The project features some very clever ideas, including irrigating the soil using the condensation from the buses’ own air conditioning systems. The project would reduce the temperature in the bus during the summer, and perhaps raise it very slightly during the winter. But it’s not all good.

The bad

Gardens are heavy – really heavy; and they’re not exactly aerodynamic either. Any additional weight on the bus means that it will consume more fuel. At full water capacity, the system adds 60kg/m2, or roughly the weight of one person every square meter. I wasn’t able to find any calculation on how much fuel this would actually spend, but it’s definitely significant!

Still, one could argue that the bus could only carry a reduced number of people to compensate for that weight, but the fewer people it carries, the lower efficiency it has – public transportation is only efficient and green if it carries many people. Adding such a garden would be a major hurdle here.

So any way you look at it, you either have to spend more fuel, or transport fewer people – both unsustainable options. So technically speaking, the cons outweigh or at least significantly draw back the benefits.

…and the ugly

No, not really. The one thing these gardens have for them is the looks – they really look beautiful, seen both from above and from ground level. Aesthetics and comfort are significant considerations as well, and I’m sure many people would be delighted to see them in their buses.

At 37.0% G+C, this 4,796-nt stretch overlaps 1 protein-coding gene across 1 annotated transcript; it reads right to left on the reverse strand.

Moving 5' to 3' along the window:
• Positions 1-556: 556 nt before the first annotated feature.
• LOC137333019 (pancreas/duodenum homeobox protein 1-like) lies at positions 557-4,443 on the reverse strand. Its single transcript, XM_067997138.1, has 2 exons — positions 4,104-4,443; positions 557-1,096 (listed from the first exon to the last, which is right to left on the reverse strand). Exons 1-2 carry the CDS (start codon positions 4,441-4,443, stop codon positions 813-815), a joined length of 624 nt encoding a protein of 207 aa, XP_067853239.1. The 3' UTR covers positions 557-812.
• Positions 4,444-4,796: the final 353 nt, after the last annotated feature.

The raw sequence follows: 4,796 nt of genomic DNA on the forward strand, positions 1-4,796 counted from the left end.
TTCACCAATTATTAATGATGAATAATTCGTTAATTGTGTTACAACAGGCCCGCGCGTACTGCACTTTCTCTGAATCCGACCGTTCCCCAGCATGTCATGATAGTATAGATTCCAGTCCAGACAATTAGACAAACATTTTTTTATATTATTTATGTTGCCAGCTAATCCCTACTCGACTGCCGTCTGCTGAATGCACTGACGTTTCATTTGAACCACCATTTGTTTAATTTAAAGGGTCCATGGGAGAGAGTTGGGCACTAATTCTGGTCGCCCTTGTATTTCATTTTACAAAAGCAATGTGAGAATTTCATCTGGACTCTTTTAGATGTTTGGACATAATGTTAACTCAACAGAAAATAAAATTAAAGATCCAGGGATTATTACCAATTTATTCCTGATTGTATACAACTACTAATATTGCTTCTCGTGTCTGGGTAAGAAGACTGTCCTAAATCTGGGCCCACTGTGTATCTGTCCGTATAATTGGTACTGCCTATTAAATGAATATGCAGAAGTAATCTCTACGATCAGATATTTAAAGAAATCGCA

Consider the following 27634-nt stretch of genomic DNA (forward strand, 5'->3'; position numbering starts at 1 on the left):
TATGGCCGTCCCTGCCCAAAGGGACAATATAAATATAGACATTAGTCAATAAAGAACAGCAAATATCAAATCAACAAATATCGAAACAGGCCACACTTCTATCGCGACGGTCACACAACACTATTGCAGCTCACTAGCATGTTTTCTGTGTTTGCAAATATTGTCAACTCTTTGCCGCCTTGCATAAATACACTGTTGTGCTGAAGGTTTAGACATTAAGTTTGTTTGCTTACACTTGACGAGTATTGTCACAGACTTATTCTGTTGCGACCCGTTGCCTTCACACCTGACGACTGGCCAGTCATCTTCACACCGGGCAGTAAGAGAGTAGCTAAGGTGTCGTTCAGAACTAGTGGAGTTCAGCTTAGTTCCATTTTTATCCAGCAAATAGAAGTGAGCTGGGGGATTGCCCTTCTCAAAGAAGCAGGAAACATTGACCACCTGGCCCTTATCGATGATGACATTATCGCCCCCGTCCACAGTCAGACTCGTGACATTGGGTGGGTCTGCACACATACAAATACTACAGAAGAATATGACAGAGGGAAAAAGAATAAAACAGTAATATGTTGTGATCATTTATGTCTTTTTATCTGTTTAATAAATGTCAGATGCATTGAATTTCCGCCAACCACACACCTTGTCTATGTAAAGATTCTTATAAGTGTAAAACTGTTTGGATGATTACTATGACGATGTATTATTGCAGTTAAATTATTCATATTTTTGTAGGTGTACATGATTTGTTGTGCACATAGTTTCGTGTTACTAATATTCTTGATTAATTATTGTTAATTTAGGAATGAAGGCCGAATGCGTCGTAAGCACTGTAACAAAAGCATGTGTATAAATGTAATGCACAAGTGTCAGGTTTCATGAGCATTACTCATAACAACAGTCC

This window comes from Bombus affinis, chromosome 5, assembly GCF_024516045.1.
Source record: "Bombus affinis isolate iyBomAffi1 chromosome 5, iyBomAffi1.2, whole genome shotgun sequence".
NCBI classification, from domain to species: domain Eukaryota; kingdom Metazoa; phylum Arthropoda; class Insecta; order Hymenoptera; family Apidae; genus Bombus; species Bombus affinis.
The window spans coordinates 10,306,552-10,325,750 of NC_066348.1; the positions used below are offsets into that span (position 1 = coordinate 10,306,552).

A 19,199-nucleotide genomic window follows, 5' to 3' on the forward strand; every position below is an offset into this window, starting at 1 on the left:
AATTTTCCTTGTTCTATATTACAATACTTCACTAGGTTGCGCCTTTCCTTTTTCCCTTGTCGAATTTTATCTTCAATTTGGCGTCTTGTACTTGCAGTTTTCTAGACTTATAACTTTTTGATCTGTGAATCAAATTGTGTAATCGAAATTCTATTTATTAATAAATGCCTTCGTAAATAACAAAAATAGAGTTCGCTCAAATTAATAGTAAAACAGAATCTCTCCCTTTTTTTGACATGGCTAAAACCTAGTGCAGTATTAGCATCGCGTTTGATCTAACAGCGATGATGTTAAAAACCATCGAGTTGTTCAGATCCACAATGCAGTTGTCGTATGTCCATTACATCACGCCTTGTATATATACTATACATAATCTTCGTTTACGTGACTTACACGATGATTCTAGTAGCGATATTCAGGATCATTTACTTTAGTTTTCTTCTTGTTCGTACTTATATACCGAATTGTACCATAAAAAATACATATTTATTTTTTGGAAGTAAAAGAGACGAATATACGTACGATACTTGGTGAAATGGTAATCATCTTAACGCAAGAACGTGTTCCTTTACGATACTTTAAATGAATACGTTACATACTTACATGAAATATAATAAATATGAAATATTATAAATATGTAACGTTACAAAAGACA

So when you draw the line, what’s the result? This is certainly a different idea, with some clever implementations, which would have a significant positive aesthetic effect. However, environmentally speaking, my opinion is that there are other, far more efficient and equally pleasant solutions which can be implemented.

Busting 8 of the weirdest science myths

Well you’ve probably all seen the Myth Busters. I’ve watched some episodes and loved most of them, so I’m hoping I can give them a hand. I haven’t watched all the episodes so if they (or anybody else) already took care of these myths well… oh well.

The duck’s quack doesn’t echo


This is one of the most quacky myths you can come across. Sorry to break your hearts guys, but the duck’s quack does have an echo. As far as I was able to find, there wasn’t anything to document this in the first place, it was just spread like plague, but there was (at least) a study to prove this wrong. If you want to read it, you can get it HERE. The myth probably arose because the echo is indeed more quiet then you would expect, and maybe they just don’t hang around good reflecting surfaces. I don’t know.

The chameleon’s tongue is 5 times longer than his body

The chameleon is a master of disguise, being able to change colurs to transmit social messages, describe how their feeling, and even to mimic the surrounding environment. That’s a fact. They also have long tongues which they hunt with, but nowhere near as long as popular belief has it. The chameleon’s tongue is about as long as his body, which is about 8-12 inches (10-30 cm). This, and other facts about this amazing animal HERE.